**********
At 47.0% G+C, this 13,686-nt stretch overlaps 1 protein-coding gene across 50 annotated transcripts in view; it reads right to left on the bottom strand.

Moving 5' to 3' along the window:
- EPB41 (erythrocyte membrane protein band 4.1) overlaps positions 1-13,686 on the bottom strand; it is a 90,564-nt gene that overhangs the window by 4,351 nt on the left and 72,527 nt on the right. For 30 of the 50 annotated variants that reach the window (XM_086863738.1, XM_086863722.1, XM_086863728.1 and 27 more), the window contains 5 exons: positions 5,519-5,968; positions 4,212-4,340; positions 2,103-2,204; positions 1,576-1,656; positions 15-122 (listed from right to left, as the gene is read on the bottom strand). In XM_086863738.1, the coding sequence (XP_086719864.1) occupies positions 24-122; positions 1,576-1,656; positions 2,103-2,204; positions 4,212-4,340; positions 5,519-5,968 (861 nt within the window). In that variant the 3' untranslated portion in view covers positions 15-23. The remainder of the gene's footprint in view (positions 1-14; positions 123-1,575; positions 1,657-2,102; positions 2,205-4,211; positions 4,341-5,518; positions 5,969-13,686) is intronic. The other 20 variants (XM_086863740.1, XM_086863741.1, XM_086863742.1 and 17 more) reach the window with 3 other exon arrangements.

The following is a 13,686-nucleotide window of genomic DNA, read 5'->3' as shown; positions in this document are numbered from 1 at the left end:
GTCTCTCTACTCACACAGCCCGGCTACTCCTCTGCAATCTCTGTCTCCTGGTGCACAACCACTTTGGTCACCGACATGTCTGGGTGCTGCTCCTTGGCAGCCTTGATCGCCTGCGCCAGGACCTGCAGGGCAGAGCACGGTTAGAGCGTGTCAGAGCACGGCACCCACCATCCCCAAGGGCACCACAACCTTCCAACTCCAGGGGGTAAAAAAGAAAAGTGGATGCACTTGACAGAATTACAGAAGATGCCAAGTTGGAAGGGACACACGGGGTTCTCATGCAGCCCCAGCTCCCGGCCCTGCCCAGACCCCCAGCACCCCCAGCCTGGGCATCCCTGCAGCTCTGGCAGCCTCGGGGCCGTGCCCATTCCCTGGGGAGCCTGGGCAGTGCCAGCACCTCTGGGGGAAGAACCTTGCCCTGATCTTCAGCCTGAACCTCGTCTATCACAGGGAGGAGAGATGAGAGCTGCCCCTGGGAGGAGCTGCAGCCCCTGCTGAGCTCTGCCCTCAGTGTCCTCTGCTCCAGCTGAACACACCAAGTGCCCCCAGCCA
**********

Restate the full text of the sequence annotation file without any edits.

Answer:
At 47.0% G+C, this 13,686-nt stretch overlaps 1 protein-coding gene across 50 annotated transcripts in view; it reads right to left on the bottom strand.

Moving 5' to 3' along the window:
- EPB41 (erythrocyte membrane protein band 4.1) overlaps positions 1-13,686 on the bottom strand; it is a 90,564-nt gene that overhangs the window by 4,351 nt on the left and 72,527 nt on the right. For 30 of the 50 annotated variants that reach the window (XM_086863738.1, XM_086863722.1, XM_086863728.1 and 27 more), the window contains 5 exons: positions 5,519-5,968; positions 4,212-4,340; positions 2,103-2,204; positions 1,576-1,656; positions 15-122 (listed from right to left, as the gene is read on the bottom strand). In XM_086863738.1, the coding sequence (XP_086719864.1) occupies positions 24-122; positions 1,576-1,656; positions 2,103-2,204; positions 4,212-4,340; positions 5,519-5,968 (861 nt within the window). In that variant the 3' untranslated portion in view covers positions 15-23. The remainder of the gene's footprint in view (positions 1-14; positions 123-1,575; positions 1,657-2,102; positions 2,205-4,211; positions 4,341-5,518; positions 5,969-13,686) is intronic. The other 20 variants (XM_086863740.1, XM_086863741.1, XM_086863742.1 and 17 more) reach the window with 3 other exon arrangements.

The following is a 13,686-nucleotide window of genomic DNA, read 5'->3' as shown; positions in this document are numbered from 1 at the left end:
GTCTCTCTACTCACACAGCCCGGCTACTCCTCTGCAATCTCTGTCTCCTGGTGCACAACCACTTTGGTCACCGACATGTCTGGGTGCTGCTCCTTGGCAGCCTTGATCGCCTGCGCCAGGACCTGCAGGGCAGAGCACGGTTAGAGCGTGTCAGAGCACGGCACCCACCATCCCCAAGGGCACCACAACCTTCCAACTCCAGGGGGTAAAAAAGAAAAGTGGATGCACTTGACAGAATTACAGAAGATGCCAAGTTGGAAGGGACACACGGGGTTCTCATGCAGCCCCAGCTCCCGGCCCTGCCCAGACCCCCAGCACCCCCAGCCTGGGCATCCCTGCAGCTCTGGCAGCCTCGGGGCCGTGCCCATTCCCTGGGGAGCCTGGGCAGTGCCAGCACCTCTGGGGGAAGAACCTTGCCCTGATCTTCAGCCTGAACCTCGTCTATCACAGGGAGGAGAGATGAGAGCTGCCCCTGGGAGGAGCTGCAGCCCCTGCTGAGCTCTGCCCTCAGTGTCCTCTGCTCCAGCTGAACACACCAAGTGCCCCCAGCCA